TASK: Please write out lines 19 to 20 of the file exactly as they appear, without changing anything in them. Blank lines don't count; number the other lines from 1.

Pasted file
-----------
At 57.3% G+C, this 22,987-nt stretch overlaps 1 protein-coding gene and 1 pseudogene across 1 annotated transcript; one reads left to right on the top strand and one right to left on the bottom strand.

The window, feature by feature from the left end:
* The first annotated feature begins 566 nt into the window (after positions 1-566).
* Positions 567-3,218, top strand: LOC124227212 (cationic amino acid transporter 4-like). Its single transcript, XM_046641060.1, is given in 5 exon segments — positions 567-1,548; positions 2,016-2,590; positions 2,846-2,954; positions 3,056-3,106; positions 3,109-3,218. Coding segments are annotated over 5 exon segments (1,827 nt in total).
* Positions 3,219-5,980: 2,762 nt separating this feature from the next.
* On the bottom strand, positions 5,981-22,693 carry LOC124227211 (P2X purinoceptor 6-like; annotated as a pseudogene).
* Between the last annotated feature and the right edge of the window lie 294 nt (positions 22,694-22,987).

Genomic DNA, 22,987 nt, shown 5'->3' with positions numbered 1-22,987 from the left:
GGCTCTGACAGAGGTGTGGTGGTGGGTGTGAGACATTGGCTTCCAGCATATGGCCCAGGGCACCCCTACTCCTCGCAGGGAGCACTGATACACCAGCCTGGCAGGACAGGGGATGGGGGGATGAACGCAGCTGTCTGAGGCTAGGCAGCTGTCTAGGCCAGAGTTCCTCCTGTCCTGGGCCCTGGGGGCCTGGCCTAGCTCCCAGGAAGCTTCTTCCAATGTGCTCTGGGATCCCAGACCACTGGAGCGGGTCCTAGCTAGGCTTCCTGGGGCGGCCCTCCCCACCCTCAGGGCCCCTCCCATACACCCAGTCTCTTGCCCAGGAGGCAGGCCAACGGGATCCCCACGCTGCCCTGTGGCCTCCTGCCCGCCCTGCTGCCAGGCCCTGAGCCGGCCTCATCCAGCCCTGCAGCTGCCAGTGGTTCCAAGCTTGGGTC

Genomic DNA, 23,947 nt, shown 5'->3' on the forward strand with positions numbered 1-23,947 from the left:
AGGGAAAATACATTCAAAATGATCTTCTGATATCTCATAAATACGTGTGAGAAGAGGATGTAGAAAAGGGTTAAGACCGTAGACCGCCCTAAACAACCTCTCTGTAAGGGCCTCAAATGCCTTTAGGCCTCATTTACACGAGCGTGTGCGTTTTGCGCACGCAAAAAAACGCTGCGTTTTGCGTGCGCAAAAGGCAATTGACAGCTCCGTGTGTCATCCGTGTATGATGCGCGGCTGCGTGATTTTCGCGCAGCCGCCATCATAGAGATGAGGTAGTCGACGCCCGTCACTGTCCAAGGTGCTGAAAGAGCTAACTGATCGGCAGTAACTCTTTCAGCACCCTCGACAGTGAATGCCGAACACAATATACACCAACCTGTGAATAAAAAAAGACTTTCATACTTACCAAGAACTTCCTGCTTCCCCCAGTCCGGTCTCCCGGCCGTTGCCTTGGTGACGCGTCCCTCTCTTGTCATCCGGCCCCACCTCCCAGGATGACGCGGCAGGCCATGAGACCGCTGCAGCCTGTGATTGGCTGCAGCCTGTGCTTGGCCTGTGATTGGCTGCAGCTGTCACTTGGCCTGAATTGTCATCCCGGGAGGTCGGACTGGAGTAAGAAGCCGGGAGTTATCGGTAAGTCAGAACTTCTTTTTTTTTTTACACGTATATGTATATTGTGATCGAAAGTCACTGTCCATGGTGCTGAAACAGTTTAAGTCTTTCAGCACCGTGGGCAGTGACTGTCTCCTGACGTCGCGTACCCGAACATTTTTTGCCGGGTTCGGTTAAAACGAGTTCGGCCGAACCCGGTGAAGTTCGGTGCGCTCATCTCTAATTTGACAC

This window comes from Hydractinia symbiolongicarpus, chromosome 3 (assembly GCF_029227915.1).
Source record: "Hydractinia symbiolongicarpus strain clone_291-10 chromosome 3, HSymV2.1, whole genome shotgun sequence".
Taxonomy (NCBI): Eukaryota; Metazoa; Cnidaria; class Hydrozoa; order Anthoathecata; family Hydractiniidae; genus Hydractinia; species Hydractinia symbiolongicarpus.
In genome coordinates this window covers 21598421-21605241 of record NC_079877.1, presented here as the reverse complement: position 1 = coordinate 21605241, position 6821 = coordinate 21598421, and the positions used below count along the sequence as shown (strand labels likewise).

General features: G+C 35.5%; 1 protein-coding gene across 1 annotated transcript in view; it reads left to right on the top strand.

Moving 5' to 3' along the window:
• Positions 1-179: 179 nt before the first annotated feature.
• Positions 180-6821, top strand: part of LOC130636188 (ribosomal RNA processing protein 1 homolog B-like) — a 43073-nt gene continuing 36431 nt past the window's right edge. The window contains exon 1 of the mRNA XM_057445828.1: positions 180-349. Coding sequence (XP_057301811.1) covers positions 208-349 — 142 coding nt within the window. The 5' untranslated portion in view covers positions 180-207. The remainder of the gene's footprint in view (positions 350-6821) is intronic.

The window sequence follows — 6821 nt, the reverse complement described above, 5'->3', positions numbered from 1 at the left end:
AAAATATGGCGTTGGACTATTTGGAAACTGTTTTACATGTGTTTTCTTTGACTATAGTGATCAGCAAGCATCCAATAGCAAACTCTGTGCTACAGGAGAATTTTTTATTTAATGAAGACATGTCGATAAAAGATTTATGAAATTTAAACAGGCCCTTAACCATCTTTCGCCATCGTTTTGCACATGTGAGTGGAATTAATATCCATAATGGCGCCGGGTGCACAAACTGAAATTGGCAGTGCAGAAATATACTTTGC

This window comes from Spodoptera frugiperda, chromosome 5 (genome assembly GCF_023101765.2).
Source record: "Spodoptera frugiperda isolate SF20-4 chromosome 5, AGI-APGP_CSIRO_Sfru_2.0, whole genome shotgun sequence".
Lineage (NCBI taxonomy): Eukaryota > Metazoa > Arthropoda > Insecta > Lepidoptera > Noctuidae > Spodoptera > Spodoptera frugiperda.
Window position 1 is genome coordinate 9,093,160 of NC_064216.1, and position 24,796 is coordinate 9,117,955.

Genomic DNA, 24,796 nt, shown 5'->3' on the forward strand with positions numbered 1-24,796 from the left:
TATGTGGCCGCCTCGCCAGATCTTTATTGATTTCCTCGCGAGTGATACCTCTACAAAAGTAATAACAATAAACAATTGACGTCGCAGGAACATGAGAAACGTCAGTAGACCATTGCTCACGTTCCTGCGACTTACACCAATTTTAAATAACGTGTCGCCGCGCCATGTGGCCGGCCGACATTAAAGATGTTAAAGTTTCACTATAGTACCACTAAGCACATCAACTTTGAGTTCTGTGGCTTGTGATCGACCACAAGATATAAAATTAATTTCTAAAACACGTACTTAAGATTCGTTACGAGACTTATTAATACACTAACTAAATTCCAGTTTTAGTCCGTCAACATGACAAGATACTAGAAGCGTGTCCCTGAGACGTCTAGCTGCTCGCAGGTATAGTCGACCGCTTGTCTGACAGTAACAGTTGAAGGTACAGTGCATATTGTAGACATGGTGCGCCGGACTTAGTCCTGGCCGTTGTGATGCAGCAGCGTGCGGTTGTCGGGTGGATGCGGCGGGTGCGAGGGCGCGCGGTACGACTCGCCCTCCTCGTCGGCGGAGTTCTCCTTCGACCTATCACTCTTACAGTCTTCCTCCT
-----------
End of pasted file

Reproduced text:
• Positions 180-6821, top strand: part of LOC130636188 (ribosomal RNA processing protein 1 homolog B-like) — a 43073-nt gene continuing 36431 nt past the window's right edge. The window contains exon 1 of the mRNA XM_057445828.1: positions 180-349. Coding sequence (XP_057301811.1) covers positions 208-349 — 142 coding nt within the window. The 5' untranslated portion in view covers positions 180-207. The remainder of the gene's footprint in view (positions 350-6821) is intronic.

The window sequence follows — 6821 nt, the reverse complement described above, 5'->3', positions numbered from 1 at the left end: